There’s no denying “The Kids are Alright?” delivers a number of poignant moments, but that doesn’t mean there isn’t plenty of room for some good old Killjoys fun. With Turin (Patrick Garrow) back at the helm, Dutch and the boys return to their good natured, disruptive behavior, and when she questions his plan in front of the troops, he orders a quick trip to the principal’s office. There are the requisite jokes about Turin’s Hullen pet Weej, but Dutch truly does worry that something may go wrong if he’s involved and prevent her from saving Aneela.

Posing as hippies, Dutch and a ponytailed D’avin head to Leith to obtain a Regressor that will enable Johnny to bring down the shield the Hullen have erected around the RAC, but it’s the sight of them in pastel robes that produces the most laughs. But D’avin’s not done yet. Once the firefight on the RAC starts, Fancy and D’av’s competition to see who can take out the most Hullen highlights the operation. “You were more fun when I could shoot you,” D’avin tells him and eventually gets the last laugh when Fancy believes he’s won the contest. D’avin cheats of course, but that doesn’t make his refusal to give Fancy his prize any less funny.

Nevertheless, it’s not all fun and games on tonight’s Killjoys, and there’s no sense delaying it any longer. Losing Pip hurts. Despite that fact that his skillset fit neatly within the context of the team’s quest to bring down The Lady and the Hullen, Pip never quite feels secure in either his role or his place in the family. Even though his relationship with Zeph can be seen as a parallel to that of Dutch and D’avin, he often feels like an outsider looking in. So when we learn that the RAC self-destruct codes must be keyed in manually and that this individual will not survive the explosion, the first bombshell drops. Dutch immediately volunteers, but let’s be honest. Like the viewer, she instinctively knows that she is not about to embark on a suicide mission, and someone else will step into the breach. And that someone is Pip. “Heroes gotta hero.”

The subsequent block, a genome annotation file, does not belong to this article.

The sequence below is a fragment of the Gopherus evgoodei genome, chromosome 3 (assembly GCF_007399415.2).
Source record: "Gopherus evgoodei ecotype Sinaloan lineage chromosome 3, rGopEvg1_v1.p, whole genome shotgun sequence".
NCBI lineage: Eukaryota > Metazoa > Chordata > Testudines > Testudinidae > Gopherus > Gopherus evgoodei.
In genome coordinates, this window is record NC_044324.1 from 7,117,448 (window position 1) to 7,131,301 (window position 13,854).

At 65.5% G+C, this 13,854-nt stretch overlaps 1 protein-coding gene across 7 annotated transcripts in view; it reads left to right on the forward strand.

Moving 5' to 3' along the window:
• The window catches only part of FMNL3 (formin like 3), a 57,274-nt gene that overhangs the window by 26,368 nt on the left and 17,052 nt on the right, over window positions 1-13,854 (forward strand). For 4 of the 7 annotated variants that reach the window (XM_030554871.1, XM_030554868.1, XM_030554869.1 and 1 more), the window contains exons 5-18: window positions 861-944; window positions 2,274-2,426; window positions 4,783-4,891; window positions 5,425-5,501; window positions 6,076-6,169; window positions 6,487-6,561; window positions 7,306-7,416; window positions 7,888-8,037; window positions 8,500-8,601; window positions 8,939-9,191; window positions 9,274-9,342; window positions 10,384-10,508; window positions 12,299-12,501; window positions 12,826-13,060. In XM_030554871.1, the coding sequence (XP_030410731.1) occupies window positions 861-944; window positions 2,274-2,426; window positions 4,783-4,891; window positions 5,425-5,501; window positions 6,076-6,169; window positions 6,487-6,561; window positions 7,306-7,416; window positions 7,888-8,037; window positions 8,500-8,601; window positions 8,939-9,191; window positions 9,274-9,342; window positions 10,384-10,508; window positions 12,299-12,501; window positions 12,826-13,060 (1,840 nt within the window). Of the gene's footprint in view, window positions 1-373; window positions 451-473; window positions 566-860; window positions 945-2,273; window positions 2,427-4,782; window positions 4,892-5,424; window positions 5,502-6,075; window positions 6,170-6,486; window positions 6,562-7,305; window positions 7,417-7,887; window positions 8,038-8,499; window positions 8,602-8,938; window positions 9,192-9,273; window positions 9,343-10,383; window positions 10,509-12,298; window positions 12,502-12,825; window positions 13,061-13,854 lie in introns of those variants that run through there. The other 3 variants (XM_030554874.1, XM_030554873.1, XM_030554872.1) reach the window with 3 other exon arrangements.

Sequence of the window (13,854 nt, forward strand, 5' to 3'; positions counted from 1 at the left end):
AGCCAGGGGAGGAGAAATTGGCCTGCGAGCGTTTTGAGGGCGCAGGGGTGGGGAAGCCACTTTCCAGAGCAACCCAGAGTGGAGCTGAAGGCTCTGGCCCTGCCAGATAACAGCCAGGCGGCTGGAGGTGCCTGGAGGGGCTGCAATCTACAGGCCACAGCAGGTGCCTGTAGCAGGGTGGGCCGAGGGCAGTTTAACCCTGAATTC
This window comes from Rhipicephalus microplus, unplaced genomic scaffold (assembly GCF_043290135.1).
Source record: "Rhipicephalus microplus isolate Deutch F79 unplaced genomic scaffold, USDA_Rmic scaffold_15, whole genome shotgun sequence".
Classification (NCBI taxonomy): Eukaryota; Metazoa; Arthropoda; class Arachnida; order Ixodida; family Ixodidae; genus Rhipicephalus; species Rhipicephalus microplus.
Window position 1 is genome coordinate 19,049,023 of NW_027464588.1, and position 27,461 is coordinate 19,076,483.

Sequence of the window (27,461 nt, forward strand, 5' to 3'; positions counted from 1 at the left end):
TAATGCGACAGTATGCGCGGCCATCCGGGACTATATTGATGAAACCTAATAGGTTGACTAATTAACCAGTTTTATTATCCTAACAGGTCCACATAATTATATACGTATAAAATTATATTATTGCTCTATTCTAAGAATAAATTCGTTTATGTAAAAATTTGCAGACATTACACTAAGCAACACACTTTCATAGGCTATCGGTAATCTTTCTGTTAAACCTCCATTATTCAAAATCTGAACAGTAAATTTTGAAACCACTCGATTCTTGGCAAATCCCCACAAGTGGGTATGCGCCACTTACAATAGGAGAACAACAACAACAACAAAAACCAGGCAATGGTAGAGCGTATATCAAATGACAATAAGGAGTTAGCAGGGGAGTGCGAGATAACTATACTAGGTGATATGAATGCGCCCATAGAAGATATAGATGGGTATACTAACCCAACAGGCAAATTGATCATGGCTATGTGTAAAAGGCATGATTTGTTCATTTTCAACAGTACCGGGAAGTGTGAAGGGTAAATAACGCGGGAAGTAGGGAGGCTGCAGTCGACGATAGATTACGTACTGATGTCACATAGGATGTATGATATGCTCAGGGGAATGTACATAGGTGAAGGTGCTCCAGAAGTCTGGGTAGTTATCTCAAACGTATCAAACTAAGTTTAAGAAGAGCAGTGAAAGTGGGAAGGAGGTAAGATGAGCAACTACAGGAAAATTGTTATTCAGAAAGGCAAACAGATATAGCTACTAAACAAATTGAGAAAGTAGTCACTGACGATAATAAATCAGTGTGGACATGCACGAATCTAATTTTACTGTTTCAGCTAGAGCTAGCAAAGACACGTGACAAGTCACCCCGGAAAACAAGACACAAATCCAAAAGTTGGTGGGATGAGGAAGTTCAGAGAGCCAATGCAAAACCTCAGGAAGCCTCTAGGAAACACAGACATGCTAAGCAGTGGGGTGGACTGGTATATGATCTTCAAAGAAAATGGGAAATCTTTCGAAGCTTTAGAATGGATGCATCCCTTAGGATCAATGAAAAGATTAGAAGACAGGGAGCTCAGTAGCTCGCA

It’s easy to say that Pip’s heroic act may have something to do with his feeling the spider will kill him sooner or later anyway, so why not go down in a blaze of glory. But that’s neither fair nor accurate. Despite Zeph’s pleading to the contrary, Pip signs onto the mission to take back the RAC feeling that he can’t continually let others put their lives in danger while he hangs back in the safety of Lucy or the Armada. And while we’ll certainly miss Atticus Mitchell’s portrayal of the knavish Pippin Foster, his impact reverberates and will undoubtedly alter Zeph’s motivation moving forward.